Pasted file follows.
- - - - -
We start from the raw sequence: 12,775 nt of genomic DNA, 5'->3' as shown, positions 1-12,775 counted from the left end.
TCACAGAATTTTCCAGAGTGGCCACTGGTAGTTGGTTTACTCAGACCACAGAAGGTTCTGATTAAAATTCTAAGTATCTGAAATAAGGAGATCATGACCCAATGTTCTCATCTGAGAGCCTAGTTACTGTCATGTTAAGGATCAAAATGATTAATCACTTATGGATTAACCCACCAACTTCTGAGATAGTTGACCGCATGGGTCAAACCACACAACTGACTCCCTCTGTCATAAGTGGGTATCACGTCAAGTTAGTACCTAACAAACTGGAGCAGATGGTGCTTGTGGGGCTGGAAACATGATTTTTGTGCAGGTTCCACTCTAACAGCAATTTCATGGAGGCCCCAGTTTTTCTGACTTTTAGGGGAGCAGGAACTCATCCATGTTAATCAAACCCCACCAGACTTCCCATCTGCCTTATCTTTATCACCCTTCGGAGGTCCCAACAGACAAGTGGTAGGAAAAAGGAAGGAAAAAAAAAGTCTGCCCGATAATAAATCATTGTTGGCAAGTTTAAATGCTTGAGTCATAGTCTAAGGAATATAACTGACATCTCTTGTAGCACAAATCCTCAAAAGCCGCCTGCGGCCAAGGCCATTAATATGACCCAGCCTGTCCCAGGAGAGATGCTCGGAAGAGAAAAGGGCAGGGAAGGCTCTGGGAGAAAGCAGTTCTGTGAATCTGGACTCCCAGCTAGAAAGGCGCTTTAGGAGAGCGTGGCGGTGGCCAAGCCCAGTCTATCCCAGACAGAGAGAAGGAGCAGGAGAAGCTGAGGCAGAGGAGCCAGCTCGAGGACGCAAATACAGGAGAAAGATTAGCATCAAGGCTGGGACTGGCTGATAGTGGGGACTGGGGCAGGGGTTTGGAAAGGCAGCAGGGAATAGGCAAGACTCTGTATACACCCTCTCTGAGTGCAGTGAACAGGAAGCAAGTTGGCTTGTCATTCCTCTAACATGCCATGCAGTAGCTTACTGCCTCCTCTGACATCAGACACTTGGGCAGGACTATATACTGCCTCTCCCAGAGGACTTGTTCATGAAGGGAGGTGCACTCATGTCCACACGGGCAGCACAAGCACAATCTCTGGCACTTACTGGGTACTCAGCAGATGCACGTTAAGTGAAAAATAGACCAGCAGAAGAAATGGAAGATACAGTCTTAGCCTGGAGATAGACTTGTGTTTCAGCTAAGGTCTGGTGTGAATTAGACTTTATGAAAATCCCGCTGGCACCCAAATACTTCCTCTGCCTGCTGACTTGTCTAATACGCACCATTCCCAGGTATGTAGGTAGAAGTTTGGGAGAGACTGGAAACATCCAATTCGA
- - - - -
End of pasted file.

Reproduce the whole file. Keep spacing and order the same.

We start from the raw sequence: 12,775 nt of genomic DNA, 5'->3' as shown, positions 1-12,775 counted from the left end.
TCACAGAATTTTCCAGAGTGGCCACTGGTAGTTGGTTTACTCAGACCACAGAAGGTTCTGATTAAAATTCTAAGTATCTGAAATAAGGAGATCATGACCCAATGTTCTCATCTGAGAGCCTAGTTACTGTCATGTTAAGGATCAAAATGATTAATCACTTATGGATTAACCCACCAACTTCTGAGATAGTTGACCGCATGGGTCAAACCACACAACTGACTCCCTCTGTCATAAGTGGGTATCACGTCAAGTTAGTACCTAACAAACTGGAGCAGATGGTGCTTGTGGGGCTGGAAACATGATTTTTGTGCAGGTTCCACTCTAACAGCAATTTCATGGAGGCCCCAGTTTTTCTGACTTTTAGGGGAGCAGGAACTCATCCATGTTAATCAAACCCCACCAGACTTCCCATCTGCCTTATCTTTATCACCCTTCGGAGGTCCCAACAGACAAGTGGTAGGAAAAAGGAAGGAAAAAAAAAGTCTGCCCGATAATAAATCATTGTTGGCAAGTTTAAATGCTTGAGTCATAGTCTAAGGAATATAACTGACATCTCTTGTAGCACAAATCCTCAAAAGCCGCCTGCGGCCAAGGCCATTAATATGACCCAGCCTGTCCCAGGAGAGATGCTCGGAAGAGAAAAGGGCAGGGAAGGCTCTGGGAGAAAGCAGTTCTGTGAATCTGGACTCCCAGCTAGAAAGGCGCTTTAGGAGAGCGTGGCGGTGGCCAAGCCCAGTCTATCCCAGACAGAGAGAAGGAGCAGGAGAAGCTGAGGCAGAGGAGCCAGCTCGAGGACGCAAATACAGGAGAAAGATTAGCATCAAGGCTGGGACTGGCTGATAGTGGGGACTGGGGCAGGGGTTTGGAAAGGCAGCAGGGAATAGGCAAGACTCTGTATACACCCTCTCTGAGTGCAGTGAACAGGAAGCAAGTTGGCTTGTCATTCCTCTAACATGCCATGCAGTAGCTTACTGCCTCCTCTGACATCAGACACTTGGGCAGGACTATATACTGCCTCTCCCAGAGGACTTGTTCATGAAGGGAGGTGCACTCATGTCCACACGGGCAGCACAAGCACAATCTCTGGCACTTACTGGGTACTCAGCAGATGCACGTTAAGTGAAAAATAGACCAGCAGAAGAAATGGAAGATACAGTCTTAGCCTGGAGATAGACTTGTGTTTCAGCTAAGGTCTGGTGTGAATTAGACTTTATGAAAATCCCGCTGGCACCCAAATACTTCCTCTGCCTGCTGACTTGTCTAATACGCACCATTCCCAGGTATGTAGGTAGAAGTTTGGGAGAGACTGGAAACATCCAATTCGA